Aussies exempted from international visitor fee in New Zealand

Outdoor Staff — 10 September 2019
Australians stand among an elect few who don't now have to pay NZD $35 towards conservation and tourism infrastructure when to enter the country.

The New Zealand government has recently introduced a levy of NZD $35 on most international visitors, with the aim of raising over $450 million in the next five years.

The money generated through this levy, known as the International Visitor Conservation and Tourism Levy, will be invested equally into sustainable tourism and conservation projects (35 to 40 per cent will go specifically to biodiversity).

The new levy applies to temporary visitors, but does not apply to Australians, visitors from many Pacific Island countries, or certain others.

PICTURE CREDIT: suriya silsaksom/Getty Images.

The end goal is that tourism can stay sustainable and beneficial to the nation and its citizens, New Zealand Tourism Minister Kelvin Davis said in 2018.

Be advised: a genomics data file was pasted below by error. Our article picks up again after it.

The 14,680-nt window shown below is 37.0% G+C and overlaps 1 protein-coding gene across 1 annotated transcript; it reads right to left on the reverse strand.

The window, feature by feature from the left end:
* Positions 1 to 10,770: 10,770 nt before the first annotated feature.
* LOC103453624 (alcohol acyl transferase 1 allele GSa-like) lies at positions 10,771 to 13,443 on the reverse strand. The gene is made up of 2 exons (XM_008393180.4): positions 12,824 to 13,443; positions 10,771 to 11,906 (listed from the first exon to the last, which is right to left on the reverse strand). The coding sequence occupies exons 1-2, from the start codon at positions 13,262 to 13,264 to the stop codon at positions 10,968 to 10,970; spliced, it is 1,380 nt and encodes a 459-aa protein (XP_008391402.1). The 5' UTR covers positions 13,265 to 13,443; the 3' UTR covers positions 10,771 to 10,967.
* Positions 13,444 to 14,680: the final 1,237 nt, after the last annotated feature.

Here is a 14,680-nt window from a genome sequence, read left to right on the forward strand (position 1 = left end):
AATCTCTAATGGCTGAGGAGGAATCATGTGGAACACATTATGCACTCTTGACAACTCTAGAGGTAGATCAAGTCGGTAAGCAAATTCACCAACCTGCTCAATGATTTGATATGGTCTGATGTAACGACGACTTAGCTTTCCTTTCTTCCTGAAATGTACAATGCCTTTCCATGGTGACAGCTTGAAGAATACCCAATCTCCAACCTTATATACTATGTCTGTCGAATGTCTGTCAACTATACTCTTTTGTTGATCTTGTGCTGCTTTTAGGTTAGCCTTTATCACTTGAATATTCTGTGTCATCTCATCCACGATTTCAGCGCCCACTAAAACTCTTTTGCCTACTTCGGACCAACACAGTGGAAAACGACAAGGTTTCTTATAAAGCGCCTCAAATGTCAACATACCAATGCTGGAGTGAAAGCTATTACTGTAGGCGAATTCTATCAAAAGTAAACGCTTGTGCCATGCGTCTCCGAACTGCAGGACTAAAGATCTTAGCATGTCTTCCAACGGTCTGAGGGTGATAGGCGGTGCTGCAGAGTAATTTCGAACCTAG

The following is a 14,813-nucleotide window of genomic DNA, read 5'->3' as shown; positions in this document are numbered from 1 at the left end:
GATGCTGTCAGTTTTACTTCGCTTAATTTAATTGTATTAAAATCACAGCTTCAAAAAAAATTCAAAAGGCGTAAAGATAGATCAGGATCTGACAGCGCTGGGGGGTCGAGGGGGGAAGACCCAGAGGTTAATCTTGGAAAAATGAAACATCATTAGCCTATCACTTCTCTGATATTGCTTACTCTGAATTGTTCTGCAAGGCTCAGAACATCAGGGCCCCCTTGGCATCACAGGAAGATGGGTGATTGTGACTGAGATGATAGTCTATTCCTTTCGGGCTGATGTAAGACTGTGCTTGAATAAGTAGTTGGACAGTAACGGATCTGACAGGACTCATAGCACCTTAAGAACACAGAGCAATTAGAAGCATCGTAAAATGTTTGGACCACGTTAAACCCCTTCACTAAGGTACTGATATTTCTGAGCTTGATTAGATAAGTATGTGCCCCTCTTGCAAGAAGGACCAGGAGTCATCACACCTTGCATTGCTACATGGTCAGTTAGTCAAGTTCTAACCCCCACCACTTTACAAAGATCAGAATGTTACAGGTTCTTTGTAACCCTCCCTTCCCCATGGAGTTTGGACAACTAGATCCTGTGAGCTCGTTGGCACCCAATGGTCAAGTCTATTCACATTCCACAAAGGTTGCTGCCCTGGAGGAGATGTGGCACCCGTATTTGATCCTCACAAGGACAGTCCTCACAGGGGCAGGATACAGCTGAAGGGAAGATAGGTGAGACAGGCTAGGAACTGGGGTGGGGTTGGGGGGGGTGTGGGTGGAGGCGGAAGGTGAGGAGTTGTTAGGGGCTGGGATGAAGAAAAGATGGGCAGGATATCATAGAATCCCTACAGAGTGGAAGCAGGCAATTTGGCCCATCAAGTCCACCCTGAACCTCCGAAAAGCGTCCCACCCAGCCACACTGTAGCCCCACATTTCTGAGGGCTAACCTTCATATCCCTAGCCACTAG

“3.8 million international visitors arrive to our shores every year – a number that is expected to grow to 5.1 million by 2024,” Davis said.

“As the number of visitors to our country increases year on year, so does the pressure grow on our infrastructure, on our conservation estate, and on our communities.”

“This Levy will ensure our international visitors contribute to the infrastructure they use and help protect the natural places they come here to enjoy.”

“One outcome I am keen to explore is how this money can help places like Franz Joseph, and Tekapo – where not many ratepayers live, but a lot of people go and visit.”

A more precise investment plan is expected be to be finalised by October 2019. 


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